Rising mortgage rates have historically put the brakes on home-price appreciation, but this housing market is like no other. Record-low supplies, years of conservative lending and other factors suggest that home prices should continue appreciating, though at a slower pace.
The U.S. housing market looks red hot based on virtually every indicator. Single-family home prices—and price appreciation—have reached new records, the supply of existing homes for sale is the tightest it’s been in several decades and housing affordability is at its lowest point since the financial crisis. The rental market isn’t any better, with occupancy rates at all-time highs and rents on the rise.
But with mortgage interest rates increasing and economic growth slowing, home buyers and investors are asking what’s next for housing.
The good news: This market has many unique characteristics—including limited supply, significant home equity and healthy owner finances—that suggest it won’t follow the same trajectory as the great housing boom and bust of the early 2000s. Although home price appreciation is likely to slow, these dynamics could keep home prices climbing.
The not so good news: Rising mortgage rates could potentially squeeze supply even further and exacerbate affordability gaps.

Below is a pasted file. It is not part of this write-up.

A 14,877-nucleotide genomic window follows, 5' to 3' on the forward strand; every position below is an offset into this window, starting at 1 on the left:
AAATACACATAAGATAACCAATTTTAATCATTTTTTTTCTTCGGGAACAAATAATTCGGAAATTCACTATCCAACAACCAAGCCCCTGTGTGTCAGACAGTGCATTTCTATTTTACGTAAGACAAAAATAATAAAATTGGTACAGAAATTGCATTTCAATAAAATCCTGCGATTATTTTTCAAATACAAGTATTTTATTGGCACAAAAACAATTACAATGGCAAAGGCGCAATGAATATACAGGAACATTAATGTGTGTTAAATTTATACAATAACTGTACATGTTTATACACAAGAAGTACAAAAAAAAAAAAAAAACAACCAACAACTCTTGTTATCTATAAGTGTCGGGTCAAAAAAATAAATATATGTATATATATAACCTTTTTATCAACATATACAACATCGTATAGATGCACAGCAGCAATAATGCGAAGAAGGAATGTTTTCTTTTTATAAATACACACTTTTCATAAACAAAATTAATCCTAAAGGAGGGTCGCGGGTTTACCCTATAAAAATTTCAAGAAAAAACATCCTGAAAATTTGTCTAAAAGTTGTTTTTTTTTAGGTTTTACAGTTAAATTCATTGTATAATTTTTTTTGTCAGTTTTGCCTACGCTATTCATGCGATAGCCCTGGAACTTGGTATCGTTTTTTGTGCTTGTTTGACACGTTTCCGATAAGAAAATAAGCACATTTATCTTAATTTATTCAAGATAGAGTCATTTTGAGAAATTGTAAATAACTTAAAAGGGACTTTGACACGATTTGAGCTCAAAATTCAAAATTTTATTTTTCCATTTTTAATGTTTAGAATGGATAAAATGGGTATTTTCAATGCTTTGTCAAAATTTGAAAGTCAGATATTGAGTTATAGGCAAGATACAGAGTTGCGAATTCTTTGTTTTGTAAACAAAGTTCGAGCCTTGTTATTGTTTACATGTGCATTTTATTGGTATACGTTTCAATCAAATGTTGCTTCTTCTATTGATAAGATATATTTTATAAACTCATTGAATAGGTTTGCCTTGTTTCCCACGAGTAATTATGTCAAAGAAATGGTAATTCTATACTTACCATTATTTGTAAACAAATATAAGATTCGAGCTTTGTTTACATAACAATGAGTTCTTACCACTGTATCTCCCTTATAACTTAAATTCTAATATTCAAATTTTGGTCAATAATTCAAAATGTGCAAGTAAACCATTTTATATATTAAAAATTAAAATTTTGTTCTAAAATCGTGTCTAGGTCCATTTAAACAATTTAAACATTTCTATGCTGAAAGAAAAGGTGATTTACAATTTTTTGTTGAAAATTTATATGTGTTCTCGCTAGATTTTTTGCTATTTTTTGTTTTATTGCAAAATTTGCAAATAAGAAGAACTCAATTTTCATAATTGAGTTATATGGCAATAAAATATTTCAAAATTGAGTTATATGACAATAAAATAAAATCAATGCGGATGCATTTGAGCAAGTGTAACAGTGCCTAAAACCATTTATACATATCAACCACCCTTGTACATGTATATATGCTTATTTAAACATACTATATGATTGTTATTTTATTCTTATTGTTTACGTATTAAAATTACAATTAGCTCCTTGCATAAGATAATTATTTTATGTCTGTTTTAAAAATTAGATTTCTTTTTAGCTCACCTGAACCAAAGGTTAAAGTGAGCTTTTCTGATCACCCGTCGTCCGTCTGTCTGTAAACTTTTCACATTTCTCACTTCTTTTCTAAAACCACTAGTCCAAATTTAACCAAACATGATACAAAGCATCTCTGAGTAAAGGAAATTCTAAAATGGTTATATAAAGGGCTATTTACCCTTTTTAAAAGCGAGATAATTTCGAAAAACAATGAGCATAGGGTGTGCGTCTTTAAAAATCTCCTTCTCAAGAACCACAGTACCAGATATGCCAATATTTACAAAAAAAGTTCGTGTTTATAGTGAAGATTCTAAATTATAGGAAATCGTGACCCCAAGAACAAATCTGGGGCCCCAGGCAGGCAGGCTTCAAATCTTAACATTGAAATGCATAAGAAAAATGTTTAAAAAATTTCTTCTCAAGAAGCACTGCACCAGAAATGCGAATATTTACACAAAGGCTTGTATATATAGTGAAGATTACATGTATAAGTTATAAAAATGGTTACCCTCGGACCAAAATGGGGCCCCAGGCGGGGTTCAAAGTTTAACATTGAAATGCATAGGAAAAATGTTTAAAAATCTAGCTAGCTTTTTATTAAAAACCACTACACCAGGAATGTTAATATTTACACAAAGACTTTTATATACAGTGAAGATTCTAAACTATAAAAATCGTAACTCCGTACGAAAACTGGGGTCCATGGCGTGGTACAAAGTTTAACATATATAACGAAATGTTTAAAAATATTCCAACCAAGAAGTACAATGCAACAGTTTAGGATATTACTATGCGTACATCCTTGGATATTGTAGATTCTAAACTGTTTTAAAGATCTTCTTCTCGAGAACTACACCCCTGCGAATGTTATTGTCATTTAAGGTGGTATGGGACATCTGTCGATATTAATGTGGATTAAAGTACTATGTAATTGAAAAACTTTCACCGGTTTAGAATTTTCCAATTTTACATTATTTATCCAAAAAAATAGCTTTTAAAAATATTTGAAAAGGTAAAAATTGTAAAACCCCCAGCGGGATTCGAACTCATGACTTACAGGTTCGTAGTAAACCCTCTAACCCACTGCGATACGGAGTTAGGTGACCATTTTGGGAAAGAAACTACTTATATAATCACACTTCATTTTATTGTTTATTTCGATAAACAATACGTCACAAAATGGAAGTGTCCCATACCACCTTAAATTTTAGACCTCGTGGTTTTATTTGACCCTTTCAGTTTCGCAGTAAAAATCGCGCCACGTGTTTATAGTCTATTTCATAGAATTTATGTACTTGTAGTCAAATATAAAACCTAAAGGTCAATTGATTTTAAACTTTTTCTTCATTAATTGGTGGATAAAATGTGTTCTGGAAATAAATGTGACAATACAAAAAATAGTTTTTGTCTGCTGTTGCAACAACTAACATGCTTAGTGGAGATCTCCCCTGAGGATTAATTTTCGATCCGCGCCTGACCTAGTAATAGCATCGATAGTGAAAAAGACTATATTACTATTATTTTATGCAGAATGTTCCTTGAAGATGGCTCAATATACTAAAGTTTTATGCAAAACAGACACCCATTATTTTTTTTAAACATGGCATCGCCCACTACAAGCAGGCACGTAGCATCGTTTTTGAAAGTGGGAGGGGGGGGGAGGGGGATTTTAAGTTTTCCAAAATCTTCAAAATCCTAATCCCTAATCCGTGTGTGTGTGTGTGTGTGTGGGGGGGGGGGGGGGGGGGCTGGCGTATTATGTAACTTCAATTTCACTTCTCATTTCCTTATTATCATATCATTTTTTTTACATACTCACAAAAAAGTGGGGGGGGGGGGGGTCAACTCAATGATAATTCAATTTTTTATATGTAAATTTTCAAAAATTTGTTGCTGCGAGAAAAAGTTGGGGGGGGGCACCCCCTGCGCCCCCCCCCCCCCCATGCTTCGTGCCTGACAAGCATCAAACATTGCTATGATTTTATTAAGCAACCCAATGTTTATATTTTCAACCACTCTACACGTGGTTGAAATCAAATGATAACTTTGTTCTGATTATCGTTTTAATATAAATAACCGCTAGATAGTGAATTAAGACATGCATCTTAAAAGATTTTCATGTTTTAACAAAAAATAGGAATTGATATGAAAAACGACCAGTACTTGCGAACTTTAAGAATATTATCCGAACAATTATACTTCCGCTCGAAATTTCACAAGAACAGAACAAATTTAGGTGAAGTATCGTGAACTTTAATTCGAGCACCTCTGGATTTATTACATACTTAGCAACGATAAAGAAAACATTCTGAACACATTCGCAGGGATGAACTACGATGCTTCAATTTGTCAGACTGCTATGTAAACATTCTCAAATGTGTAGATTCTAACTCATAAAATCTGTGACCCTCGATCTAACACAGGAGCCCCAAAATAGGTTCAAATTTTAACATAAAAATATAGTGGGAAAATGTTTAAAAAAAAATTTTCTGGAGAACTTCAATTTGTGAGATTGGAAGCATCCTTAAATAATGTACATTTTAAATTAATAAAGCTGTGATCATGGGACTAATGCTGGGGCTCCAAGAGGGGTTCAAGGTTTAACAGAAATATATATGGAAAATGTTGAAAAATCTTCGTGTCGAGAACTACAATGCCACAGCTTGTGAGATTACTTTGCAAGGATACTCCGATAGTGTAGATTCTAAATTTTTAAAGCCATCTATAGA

“The unifying feature is that there’s simply not enough supply,” says James Egan, co-head of U.S. Securitized Products Research. “With a new Fed hike cycle underway, rental occupancy rates at all-time highs and residential supply at all-time lows, we think this will put continued pressure on rents.”
U.S. housing analysts and strategists with Morgan Stanley Research looked at the relationship between housing prices, interest rates and rental affordability—among other key factors—to outline why this housing market is like no other.
U.S. National Home Price Index increased a record 18.8% in 2021.
It doesn’t take long for rising interest rates to make their mark on housing markets. Historically, rising interest rates impact home sales volume, or the number of houses sold, but with a slight lag. Volume initially climbs during the first six months of rate increases and then drop in the subsequent 12 months as higher mortgage rates drive up the cost of owning.
Declining sales volume is often a precursor to declining prices—but not always.
Here’s where supply comes in. “Right now, inventories are historically low, and the rapid rise in mortgages rates over the past several months should keep inventory tight as current homeowners have more incentive to stay locked into their low rates,” says Egan.
“So, while home price growth might slow, we think it could still remain positive.”
Egan and his team think that the year-on-year home price growth will slow over the next 12 months from nearly 19% in Dec 2021 to around 10% by the end of 2022 and 3% by December 2023.
Meanwhile, a significant rise in mortgage rates could initially push the supply of houses for sale even lower. That’s because when rates increase, would-be sellers are more reluctant to “trade up” and in the process let go of their low fixed-rate mortgages.